The unique features of this advanced surgery in a patient suffering from combined achondroplasia and HME were reported for the 1sttime. Cemented hip arthroplasty was an efficient option to reconstruct the hip anatomy offering a good clinical result at midterm.

Clinical Message
Cemented hip arthroplasty was effective for reconstructing hip osteoarthritis in a patient suffering from combined achondroplasia and HME syndromes with an excellent clinical result at midterm. A comprehensive preoperative plan and knowledge of the anatomic alterations of the patient were essential to overcome the technical difficulties.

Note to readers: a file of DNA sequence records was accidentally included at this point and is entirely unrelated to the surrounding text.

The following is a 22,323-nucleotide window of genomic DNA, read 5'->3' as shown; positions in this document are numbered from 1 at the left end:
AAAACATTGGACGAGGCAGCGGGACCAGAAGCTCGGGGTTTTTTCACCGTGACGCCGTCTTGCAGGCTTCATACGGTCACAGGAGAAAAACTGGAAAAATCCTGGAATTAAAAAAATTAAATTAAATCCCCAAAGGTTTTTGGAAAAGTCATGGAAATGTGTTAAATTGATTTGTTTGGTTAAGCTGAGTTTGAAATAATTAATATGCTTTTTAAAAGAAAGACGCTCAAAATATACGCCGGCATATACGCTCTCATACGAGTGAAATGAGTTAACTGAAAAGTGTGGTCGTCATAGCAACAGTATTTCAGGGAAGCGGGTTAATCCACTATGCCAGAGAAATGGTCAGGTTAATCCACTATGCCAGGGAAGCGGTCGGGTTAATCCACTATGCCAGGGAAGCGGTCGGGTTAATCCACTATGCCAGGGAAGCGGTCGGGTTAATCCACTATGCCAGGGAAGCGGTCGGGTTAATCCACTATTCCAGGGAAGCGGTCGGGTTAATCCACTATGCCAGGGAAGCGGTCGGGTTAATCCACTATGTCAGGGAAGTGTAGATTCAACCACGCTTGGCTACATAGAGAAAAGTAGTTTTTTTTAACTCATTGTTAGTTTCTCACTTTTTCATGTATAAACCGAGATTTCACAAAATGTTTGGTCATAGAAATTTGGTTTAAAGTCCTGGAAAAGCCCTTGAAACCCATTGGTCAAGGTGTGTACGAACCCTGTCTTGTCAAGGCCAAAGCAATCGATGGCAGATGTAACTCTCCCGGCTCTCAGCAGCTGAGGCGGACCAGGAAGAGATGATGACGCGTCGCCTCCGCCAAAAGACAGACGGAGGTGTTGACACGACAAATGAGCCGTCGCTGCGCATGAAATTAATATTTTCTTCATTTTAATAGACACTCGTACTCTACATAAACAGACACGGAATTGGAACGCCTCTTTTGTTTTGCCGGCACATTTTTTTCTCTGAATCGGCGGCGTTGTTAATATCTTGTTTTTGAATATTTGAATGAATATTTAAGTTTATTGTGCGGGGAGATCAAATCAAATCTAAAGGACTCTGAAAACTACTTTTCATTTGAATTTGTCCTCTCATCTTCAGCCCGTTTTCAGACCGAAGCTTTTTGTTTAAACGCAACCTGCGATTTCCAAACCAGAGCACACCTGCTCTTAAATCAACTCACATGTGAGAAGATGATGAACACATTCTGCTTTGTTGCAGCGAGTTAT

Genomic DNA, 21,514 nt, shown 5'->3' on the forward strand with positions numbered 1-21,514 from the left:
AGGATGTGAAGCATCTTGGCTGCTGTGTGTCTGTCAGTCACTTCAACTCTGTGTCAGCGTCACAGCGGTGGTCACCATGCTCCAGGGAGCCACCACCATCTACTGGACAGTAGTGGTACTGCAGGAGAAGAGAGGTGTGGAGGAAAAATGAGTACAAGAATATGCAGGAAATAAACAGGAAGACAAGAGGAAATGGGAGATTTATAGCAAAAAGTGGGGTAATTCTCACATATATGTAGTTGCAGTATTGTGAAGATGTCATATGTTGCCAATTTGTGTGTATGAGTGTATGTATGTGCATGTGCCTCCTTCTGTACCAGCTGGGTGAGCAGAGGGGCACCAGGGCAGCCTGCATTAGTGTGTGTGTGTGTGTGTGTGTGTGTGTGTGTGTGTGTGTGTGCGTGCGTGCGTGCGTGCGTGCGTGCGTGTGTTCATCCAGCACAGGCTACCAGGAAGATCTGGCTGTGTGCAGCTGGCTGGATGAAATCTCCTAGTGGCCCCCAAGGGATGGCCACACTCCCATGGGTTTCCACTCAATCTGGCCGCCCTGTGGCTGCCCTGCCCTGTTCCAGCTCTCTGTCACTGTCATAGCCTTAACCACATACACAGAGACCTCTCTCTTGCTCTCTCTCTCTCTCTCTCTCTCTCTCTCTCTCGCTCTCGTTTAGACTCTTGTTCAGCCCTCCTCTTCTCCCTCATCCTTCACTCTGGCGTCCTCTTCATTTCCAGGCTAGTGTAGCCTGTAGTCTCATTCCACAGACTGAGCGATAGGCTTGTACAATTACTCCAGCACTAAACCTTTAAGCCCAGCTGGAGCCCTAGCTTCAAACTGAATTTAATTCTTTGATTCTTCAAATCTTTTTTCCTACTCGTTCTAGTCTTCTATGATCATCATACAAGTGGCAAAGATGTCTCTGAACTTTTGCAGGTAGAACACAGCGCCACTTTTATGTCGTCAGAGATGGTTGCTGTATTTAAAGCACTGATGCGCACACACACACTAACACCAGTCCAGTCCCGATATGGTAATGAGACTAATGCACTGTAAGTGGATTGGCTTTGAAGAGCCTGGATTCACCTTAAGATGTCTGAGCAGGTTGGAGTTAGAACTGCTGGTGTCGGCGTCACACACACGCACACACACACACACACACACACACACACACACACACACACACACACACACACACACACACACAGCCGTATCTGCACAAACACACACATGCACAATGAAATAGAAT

References
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Dr. E Kenanidis  Dr. G Paparoidamis Dr. N Garantziotis Dr. P Kakoulidis  Dr. M Potoupnis Dr. E Tsiridis

How to Cite This Article: Kenanidis E, Paparoidamis G, Garantziotis N, Kakoulidis P, Potoupnis M, Tsiridis E. Technical Considerations of Complex Primary Total Hip Arthroplasty in a Rare Case of Combined Achondroplasia and Hereditary Multiple Exostosis Syndromes. Journal of Orthopaedic Case Reports 2019 Nov-Dec;9(6): 32-35.